“We'll be okay,” I say, “soon as we're clear of this latch.”

That's what I tell him, but inside I'm not so sure. Replacing the latchboss was a good idea, but it's not like he's actually taken control. It'll be a while before the Monkey Boys get used to the idea.

“How did you know about Mongo?” I ask Ryter.

He shrugs. “An educated guess. From the evidence I assumed he was no longer in charge. I didn't know until we actually saw him.”

Which kind of amazes me, because he seemed so sure at the time. I'm also thinking how different he's turned out, nothing like the pathetic old gummy who was willing to let me rob him rather than fight back. Except, of course, that I didn't end up stealing the only thing he really cares about. So I guess he was bluffing me, too, and I fell for it, just like the tek boss.

The takvee we're riding in is dark and cool inside, with soft black upholstery programmed to mold itself around you. Everything is padded and reinforced and armored. What looks like windows are really vidscreen images of the outside, because even armored windows can be broken, with the right weapon. If you listen you can hear the faint hum of the cyber-brain that monitors the weapon systems, and stays wide-eyed for danger. They say a really good tactical urban vehicle can think for itself, almost, protecting the riders.

I'm thinking it must be cool to be a latchboss, always cruising around in a new takvee, with all those teks ready to die for me, and then I flash on the thing on the bed-throne. Until I saw what happened to Mongo, I thought that getting canceled was the worst thing that could happen. Wrong. Being dead and not knowing it is much, much worse.

 

We pass into the shadows of the tall steel bones of buildings high against the sky, and for a while it's as dark as night. There could be things in the shadows. Lurking, almost invisible things that want us dead, but I can't be sure. For some reason that makes me think of Bean. Is that how the blood sickness makes her feel, like something is waiting in the shadows to take her away? Is she angry that it's happening to her and not someone else? Is she afraid? What?

I can't stand to think about it or I'll start screaming, so I concentrate on joking around with Little Face so he won't be scared.

“When we get where we're going, there'll be plenty of choxbars,” I tell him. “Choxbars stacked as high as those old buildings over there. Do you believe me? Huh?”

I have to prod him, but Little Face finally bobs his head and almost smiles, and a few minutes later we're back at the Pipe. The teks more or less dump us out of the takvee and take off before we can even thank them. They're worried about the mob of wild Monkey Boys catching up, and so are we.

“I was hoping for stairs,” Ryter says, looking at where the Pipe looms above us. “Or at least a ladder of some kind.”

We have to make do with climbing the rubble around the pylon. Little Face seems to be his old self now that our escape is in sight. He finds a path and leads us up the chunks of rubble. Ryter and me are both panting by the time we make it to the top, but Little Face, he's not even winded. He waits until we're almost there, gives us a big grin, and then jumps inside the open end of the Pipe. He claps his hands and chirps out, “Chox!” to let us know everything is okay.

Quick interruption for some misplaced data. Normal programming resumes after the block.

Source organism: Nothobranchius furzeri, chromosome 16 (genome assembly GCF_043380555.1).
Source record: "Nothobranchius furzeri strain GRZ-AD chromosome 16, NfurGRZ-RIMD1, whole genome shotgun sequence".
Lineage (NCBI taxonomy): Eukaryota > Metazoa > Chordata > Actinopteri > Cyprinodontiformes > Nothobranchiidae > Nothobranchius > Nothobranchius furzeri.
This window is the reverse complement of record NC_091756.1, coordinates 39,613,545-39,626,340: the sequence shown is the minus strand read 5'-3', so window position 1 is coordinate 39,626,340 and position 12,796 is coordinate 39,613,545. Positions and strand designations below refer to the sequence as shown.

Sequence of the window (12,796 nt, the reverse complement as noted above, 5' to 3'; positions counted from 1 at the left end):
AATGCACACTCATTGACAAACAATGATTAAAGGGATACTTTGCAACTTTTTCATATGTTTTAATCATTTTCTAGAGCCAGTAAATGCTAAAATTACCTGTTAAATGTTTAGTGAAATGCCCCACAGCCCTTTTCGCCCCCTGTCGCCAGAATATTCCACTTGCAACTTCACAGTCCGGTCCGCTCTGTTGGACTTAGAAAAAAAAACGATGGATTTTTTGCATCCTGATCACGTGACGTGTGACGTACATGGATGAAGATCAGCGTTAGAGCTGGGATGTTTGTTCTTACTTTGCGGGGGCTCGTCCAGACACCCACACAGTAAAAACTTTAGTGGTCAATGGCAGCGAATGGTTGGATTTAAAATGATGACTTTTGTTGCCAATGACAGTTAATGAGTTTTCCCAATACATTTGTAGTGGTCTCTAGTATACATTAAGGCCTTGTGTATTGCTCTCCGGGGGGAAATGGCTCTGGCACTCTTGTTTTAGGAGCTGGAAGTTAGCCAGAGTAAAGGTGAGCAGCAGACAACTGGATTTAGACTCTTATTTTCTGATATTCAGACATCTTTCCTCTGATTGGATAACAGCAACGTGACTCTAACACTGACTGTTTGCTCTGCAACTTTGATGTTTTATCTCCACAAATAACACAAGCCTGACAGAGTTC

I never thought that stupid word would sound so good.

This may sound fried, but the Pipe feels like home. We know the place, and what to expect, more or less. Even the rats are familiar, and not the least bit scary, compared to what we're leaving behind. The rats keep scurrying ahead of us, until their red eyes fade into the dimness.

“Lead on,” Ryter says to me with a grand gesture. “‘We've miles to go before we sleep. And promises to keep.'” After a moment, to let that sink in, he says, “That's from a poem.”

I'm too numbed to ask what a poem is, but as usual the old gummy seems to know what I'm thinking.

“The man who wrote the poem was called Robert Frost. He lived in the twentieth century,” he says. “All that's survived of his poetry is that one line. But even one line is a kind of literary immortality.”

“Lit-er-ary im-mortality,” I say, mimicking his know-it-all voice. “What's that?”

“It means part of you lives forever,” he explains. “The part of you that writes down words.”

“Yeah? And what if nobody cares about the words?”

“Someday they will,” he insists, and you can tell he believes that more than anything.

I don't know about words that make you live forever, but he's right about one thing. We've got miles to go, slogging along through the Pipe. Being careful to avoid the rusty holes and the clunky stuff that snags our feet.

There are parts of the Pipe that echo so much we sound like an army, and other parts where we can't hear anything, not even the skittery rats. Ryter says that's because of something he calls “acoostiks,” but I think the Pipe has moods like a living thing. Noisy moods, quiet moods, dark moods. Sometimes it feels real peaceful and soothing, like the Pipe wants us to feel safe. Other times I'm so scared it feels like my knees are coming unscrewed or something. But it doesn't matter what we feel. The Pipe doesn't care. The Pipe keeps us moving.

I keep expecting Ryter to stop and rest because he's old and worn out, but he just plods along, never complaining, and after a while I get this idea that inside he's a lot stronger than he looks on the outside. Sometimes he's as quiet as the Pipe; other times he runs off at the mouth about books and words and other stuff nobody cares about anymore.

This one time he goes, “What's in a name, Spaz? You of all people should know.”

“A name is just a word,” I tell him. “It doesn't matter.”

“No? What about Odysseus?”

“Who's Oh-dis-he-us?”

“Odysseus is many things. A name. A myth. A word.”

“Yeah,” I go, “a word nobody knows.”

“A word I know. And if you listen, you'll know, too.”

“Okay,” I say. “Have it your way. I'm listening.”

Ryter grunts in satisfaction. “In the beginning, Odysseus was just a man like any man. But he went on a long, dangerous journey, much as we are doing, and people spoke of it for generations, until eventually he became a myth. Later his adventures were written down in a book, and his name became the word for ‘long, adventurous journey.' Odyssey.”

“That's a stupid name,” I say.

“Oh? Some would say that ‘Spaz' is a stupid name.”

That pulls me up short. I'm trying to see what his face says, but it's too dark. “Are you trying to bork me off?” I ask him, shoving my finger into his scrawny chest.

“No,” he says gently. “I'm trying to make you think.”

“I don't want to think!” I tell him. Actually, I'm shouting. “I just want to keep walking until we get there, okay? So forget about words and myths and all that gummy stuff you like to spew, and just keep walking!”

After that, it's quiet for a long time.

BOOK: The Last Book in the Universe
10.56Mb size Format: txt, pdf, ePub